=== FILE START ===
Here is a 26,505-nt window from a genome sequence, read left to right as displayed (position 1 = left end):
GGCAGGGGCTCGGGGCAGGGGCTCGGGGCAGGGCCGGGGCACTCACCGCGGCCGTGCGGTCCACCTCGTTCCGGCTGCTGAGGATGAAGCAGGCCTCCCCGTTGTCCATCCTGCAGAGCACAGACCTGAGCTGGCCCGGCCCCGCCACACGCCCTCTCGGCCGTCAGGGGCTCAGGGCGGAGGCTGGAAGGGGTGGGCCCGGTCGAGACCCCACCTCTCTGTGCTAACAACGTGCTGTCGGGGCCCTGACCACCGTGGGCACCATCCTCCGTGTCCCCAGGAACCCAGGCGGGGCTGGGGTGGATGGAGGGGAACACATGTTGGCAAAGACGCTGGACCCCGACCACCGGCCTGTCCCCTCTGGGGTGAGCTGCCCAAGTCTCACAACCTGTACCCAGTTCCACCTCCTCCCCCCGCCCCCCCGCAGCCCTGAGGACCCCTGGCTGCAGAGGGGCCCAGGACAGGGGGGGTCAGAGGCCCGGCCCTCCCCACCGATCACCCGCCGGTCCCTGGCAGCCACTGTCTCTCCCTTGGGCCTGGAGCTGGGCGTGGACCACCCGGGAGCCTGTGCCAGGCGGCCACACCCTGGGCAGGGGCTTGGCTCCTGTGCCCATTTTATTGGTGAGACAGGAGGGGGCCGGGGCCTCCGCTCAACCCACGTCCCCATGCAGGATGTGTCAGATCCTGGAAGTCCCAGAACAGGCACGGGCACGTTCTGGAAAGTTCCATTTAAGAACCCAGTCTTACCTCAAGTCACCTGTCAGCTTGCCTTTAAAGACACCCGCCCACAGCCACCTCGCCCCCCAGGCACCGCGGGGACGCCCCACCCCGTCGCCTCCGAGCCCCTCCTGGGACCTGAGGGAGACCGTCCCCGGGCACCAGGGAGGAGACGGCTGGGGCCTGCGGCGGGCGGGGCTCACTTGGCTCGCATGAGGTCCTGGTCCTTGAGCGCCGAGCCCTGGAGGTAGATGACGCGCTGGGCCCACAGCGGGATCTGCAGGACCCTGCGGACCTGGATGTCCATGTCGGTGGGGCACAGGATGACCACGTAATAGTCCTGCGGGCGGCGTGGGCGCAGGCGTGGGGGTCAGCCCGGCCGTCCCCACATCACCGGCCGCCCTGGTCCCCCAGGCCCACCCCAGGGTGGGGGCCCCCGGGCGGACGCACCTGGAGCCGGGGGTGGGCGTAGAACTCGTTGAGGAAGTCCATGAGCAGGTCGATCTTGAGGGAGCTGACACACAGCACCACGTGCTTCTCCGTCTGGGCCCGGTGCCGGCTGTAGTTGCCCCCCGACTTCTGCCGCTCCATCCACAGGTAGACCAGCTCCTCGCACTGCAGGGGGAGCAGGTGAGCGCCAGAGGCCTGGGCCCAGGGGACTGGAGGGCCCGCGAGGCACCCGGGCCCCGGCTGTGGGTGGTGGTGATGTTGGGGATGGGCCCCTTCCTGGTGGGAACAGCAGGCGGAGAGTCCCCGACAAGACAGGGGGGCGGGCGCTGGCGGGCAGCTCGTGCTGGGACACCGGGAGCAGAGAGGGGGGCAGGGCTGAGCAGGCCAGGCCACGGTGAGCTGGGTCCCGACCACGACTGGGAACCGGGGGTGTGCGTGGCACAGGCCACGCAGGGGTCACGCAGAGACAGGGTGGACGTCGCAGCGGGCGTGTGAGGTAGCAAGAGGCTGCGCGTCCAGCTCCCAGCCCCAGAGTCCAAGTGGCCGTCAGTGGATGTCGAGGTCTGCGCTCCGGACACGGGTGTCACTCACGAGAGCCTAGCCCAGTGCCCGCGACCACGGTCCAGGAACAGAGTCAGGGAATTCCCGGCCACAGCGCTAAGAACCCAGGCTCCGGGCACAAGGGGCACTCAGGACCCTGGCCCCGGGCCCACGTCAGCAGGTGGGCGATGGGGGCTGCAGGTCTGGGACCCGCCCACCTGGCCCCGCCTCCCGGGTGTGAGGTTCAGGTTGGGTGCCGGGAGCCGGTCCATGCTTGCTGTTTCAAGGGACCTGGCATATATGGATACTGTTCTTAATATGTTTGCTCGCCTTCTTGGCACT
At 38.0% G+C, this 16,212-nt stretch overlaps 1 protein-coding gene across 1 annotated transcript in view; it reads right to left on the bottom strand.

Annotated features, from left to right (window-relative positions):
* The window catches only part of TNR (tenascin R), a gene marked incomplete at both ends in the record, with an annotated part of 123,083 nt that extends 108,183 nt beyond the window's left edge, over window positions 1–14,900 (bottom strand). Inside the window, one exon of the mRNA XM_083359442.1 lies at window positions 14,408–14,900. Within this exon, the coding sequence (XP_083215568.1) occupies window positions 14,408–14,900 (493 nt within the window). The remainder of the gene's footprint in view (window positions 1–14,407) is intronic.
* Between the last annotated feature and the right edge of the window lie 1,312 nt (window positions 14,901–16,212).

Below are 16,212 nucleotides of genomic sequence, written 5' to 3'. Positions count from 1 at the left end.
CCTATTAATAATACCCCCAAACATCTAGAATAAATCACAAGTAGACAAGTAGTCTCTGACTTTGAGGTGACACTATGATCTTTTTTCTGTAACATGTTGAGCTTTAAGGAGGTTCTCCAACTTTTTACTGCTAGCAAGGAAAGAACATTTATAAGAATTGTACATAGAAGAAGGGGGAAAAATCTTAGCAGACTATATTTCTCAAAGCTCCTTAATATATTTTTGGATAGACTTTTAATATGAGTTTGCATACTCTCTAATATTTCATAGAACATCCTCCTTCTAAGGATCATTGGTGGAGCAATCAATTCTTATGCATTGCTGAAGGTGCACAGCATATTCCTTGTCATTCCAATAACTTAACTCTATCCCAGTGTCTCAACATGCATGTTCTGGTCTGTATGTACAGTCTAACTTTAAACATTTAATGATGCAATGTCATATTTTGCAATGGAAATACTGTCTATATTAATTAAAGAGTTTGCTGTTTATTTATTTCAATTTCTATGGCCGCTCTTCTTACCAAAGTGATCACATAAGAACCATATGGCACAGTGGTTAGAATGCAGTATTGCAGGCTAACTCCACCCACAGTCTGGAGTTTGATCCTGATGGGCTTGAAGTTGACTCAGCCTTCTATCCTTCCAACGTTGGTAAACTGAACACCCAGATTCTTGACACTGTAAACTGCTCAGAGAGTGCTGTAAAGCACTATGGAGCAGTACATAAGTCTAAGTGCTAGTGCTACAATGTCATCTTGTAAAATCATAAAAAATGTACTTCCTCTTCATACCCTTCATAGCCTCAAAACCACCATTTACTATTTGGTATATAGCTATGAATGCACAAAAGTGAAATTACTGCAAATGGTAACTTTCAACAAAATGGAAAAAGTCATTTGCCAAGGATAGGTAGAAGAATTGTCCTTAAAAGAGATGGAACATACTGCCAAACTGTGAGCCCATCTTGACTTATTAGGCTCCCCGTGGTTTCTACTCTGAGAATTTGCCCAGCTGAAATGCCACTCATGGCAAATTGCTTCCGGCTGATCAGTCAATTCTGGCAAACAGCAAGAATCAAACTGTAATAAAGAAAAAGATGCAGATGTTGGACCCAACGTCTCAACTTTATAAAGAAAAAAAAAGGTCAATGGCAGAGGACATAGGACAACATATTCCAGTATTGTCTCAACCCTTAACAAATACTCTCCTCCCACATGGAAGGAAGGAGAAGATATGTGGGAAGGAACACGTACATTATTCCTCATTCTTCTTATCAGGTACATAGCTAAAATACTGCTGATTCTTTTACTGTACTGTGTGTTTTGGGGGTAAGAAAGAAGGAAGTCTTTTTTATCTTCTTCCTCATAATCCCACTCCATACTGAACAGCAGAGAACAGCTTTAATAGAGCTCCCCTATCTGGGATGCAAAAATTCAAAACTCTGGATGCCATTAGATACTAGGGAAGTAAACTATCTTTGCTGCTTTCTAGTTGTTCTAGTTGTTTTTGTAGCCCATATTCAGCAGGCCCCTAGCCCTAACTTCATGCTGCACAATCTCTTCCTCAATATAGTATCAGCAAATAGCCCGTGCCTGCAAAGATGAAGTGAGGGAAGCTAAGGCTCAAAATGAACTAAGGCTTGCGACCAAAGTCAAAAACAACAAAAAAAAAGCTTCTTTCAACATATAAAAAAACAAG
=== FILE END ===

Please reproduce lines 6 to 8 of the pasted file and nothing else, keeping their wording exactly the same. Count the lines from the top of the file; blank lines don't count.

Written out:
* Between the last annotated feature and the right edge of the window lie 1,312 nt (window positions 14,901–16,212).

Below are 16,212 nucleotides of genomic sequence, written 5' to 3'. Positions count from 1 at the left end.
CCTATTAATAATACCCCCAAACATCTAGAATAAATCACAAGTAGACAAGTAGTCTCTGACTTTGAGGTGACACTATGATCTTTTTTCTGTAACATGTTGAGCTTTAAGGAGGTTCTCCAACTTTTTACTGCTAGCAAGGAAAGAACATTTATAAGAATTGTACATAGAAGAAGGGGGAAAAATCTTAGCAGACTATATTTCTCAAAGCTCCTTAATATATTTTTGGATAGACTTTTAATATGAGTTTGCATACTCTCTAATATTTCATAGAACATCCTCCTTCTAAGGATCATTGGTGGAGCAATCAATTCTTATGCATTGCTGAAGGTGCACAGCATATTCCTTGTCATTCCAATAACTTAACTCTATCCCAGTGTCTCAACATGCATGTTCTGGTCTGTATGTACAGTCTAACTTTAAACATTTAATGATGCAATGTCATATTTTGCAATGGAAATACTGTCTATATTAATTAAAGAGTTTGCTGTTTATTTATTTCAATTTCTATGGCCGCTCTTCTTACCAAAGTGATCACATAAGAACCATATGGCACAGTGGTTAGAATGCAGTATTGCAGGCTAACTCCACCCACAGTCTGGAGTTTGATCCTGATGGGCTTGAAGTTGACTCAGCCTTCTATCCTTCCAACGTTGGTAAACTGAACACCCAGATTCTTGACACTGTAAACTGCTCAGAGAGTGCTGTAAAGCACTATGGAGCAGTACATAAGTCTAAGTGCTAGTGCTACAATGTCATCTTGTAAAATCATAAAAAATGTACTTCCTCTTCATACCCTTCATAGCCTCAAAACCACCATTTACTATTTGGTATATAGCTATGAATGCACAAAAGTGAAATTACTGCAAATGGTAACTTTCAACAAAATGGAAAAAGTCATTTGCCAAGGATAGGTAGAAGAATTGTCCTTAAAAGAGATGGAACATACTGCCAAACTGTGAGCCCATCTTGACTTATTAGGCTCCCCGTGGTTTCTACTCTGAGAATTTGCCCAGCTGAAATGCCACTCATGGCAAATTGCTTCCGGCTGATCAGTCAATTCTGGCAAACAGCAAGAATCAAACTGTAATAAAGAAAAAGATGCAGATGTTGGACCCAACGTCTCAACTTTATAAAGAAAAAAAAAGGTCAATGGCAGAGGACATAGGACAACATATTCCAGTATTGTCTCAACCCTTAACAAATACTCTCCTCCCACATGGAAGGAAGGAGAAGATATGTGGGAAGGAACACGTACATTATTCCTCATTCTTCTTATCAGGTACATAGCTAAAATACTGCTGATTCTTTTACTGTACTGTGTGTTTTGGGGGTAAGAAAGAAGGAAGTCTTTTTTATCTTCTTCCTCATAATCCCACTCCATACTGAACAGCAGAGAACAGCTTTAATAGAGCTCCCCTATCTGGGATGCAAAAATTCAAAACTCTGGATGCCATTAGATACTAGGGAAGTAAACTATCTTTGCTGCTTTCTAGTTGTTCTAGTTGTTTTTGTAGCCCATATTCAGCAGGCCCCTAGCCCTAACTTCATGCTGCACAATCTCTTCCTCAATATAGTATCAGCAAATAGCCCGTGCCTGCAAAGATGAAGTGAGGGAAGCTAAGGCTCAAAATGAACTAAGGCTTGCGACCAAAGTCAAAAACAACAAAAAAAAAGCTTCTTTCAACATATAAAAAAACAAG